The starting point of our scenario was trust, the arrival point, increased trust through a better understanding of the world we are living in together. For the other scenarios, the starting point was distrust, and the arrival point increased control and the expectation of greater subservience…
Trust and security work in reverse proportions
What the authors of the control/subservience scenarios did not realise was: increasing security measures, reinforcing the power of authorities by any order of magnitude will not increase trust by even an iota. Even worse, when trust is already low, increasing security measures is very likely to result in decreasing even further the current level of trust.
Trust and security work in reverse proportions: the more trust, the less extrinsic security measures are required, the more extrinsic security measures are taken, the less trustworthy the system becomes.
While we intuitively identify a link between trust and security, their relationship is counterintuitive. It is a gross misinterpretation to imagine that the solution to increasing trust has anything to do with increasing the level of security and control. Increasing trust, should be about… increasing trust (a tautology) rather than increasing security (a contradiction).
Increasing security measures is about addressing the symptoms, not the causes of failing trust. There is no alternative to increasing trust than taking the necessary steps to… increasing trust!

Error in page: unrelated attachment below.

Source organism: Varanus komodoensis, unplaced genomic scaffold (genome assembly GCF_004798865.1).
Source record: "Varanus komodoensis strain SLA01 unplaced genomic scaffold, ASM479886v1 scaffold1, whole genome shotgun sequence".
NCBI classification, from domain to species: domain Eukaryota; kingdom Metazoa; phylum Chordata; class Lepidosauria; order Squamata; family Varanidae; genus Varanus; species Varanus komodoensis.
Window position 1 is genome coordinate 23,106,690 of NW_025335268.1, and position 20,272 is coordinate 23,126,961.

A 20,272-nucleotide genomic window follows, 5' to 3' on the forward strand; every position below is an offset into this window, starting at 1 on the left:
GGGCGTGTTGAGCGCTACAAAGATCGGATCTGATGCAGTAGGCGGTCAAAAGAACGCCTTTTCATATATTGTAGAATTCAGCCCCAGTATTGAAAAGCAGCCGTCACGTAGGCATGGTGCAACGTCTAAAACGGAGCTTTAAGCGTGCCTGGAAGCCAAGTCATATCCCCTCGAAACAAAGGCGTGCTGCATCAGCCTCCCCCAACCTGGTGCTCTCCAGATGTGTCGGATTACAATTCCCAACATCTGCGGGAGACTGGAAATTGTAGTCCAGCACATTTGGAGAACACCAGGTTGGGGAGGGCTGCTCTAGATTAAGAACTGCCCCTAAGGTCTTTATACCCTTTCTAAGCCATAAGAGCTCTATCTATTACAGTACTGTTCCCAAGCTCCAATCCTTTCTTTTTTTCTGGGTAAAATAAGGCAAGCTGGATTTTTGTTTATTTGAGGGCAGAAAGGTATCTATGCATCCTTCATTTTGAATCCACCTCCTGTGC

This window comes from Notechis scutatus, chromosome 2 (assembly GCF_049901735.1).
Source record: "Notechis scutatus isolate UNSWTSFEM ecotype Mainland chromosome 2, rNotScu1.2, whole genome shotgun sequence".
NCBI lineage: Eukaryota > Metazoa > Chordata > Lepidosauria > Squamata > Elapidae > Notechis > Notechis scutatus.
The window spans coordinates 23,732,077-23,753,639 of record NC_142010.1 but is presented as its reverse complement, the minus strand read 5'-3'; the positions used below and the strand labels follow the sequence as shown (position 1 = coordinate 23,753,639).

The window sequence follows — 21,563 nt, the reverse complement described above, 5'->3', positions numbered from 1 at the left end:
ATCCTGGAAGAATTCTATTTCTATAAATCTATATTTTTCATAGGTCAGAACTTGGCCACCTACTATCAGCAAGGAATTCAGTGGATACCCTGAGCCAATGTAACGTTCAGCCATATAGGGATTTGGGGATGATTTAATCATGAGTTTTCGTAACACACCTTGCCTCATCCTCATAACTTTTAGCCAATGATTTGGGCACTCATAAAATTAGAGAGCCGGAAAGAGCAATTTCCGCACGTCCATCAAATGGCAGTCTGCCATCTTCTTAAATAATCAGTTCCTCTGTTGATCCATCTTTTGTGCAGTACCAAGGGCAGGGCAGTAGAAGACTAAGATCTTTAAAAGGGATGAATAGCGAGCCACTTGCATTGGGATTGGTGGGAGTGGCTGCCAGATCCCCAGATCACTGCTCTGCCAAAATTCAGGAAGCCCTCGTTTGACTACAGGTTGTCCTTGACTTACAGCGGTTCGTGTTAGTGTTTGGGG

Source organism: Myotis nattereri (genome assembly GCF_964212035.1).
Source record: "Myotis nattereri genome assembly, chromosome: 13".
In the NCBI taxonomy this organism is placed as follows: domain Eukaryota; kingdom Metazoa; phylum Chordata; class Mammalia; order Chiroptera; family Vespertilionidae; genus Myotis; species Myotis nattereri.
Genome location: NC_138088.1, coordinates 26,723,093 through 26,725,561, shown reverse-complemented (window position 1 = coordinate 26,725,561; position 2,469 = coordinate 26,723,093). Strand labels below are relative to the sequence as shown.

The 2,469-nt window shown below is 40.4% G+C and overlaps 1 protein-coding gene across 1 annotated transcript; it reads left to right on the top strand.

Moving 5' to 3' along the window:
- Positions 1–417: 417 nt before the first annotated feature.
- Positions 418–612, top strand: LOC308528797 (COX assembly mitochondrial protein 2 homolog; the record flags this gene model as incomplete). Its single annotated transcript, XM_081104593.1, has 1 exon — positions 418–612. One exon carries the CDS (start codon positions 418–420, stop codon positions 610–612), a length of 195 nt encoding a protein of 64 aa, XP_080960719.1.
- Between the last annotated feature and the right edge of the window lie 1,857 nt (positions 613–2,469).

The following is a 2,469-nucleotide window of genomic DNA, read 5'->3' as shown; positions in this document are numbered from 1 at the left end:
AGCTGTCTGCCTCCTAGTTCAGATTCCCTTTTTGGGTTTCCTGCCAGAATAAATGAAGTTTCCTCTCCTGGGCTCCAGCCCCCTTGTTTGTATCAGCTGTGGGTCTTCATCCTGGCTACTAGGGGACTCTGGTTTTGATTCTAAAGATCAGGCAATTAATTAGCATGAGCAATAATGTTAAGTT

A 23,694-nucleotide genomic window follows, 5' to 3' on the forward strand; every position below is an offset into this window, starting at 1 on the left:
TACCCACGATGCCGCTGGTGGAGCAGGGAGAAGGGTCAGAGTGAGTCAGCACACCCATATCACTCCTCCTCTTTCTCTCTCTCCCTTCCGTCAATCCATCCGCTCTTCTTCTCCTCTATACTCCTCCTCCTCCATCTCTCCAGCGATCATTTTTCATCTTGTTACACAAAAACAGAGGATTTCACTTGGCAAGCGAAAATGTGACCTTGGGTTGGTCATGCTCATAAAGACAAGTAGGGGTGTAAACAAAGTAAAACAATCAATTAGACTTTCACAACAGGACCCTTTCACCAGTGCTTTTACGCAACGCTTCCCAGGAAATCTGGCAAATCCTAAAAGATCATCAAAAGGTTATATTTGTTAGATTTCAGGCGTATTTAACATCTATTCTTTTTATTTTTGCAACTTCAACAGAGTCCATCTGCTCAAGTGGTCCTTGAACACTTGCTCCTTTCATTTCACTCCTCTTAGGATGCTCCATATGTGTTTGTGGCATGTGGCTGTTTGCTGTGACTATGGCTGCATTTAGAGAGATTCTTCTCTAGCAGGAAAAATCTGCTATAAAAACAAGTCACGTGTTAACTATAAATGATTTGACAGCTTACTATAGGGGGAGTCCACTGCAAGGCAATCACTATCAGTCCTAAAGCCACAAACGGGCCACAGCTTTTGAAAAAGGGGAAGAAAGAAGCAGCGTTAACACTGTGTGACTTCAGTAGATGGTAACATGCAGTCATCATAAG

When security takes over, trust is on the wane
Safety is an organic and intrinsic feature of the environments characterised by high levels of trust. In environments marked by low levels of trust, security tends to grow as autonomous extrinsic features, something that can be provided by a third party. When teachers are not trusted by governments, the solution to securing that educational standards are met is increased inspection and systematic testing of pupils, when female patients do not trust male doctors, the solution is the mandatory presence of a female during physical examinations, when there are parts of the French territory where the trust in the Republic is so low that the representative of any authority, such as the police, but also firemen, emergency services and doctors are regularly attacked, the solution is the organisation of police commandos using raid techniques, as if it were a guerrilla war.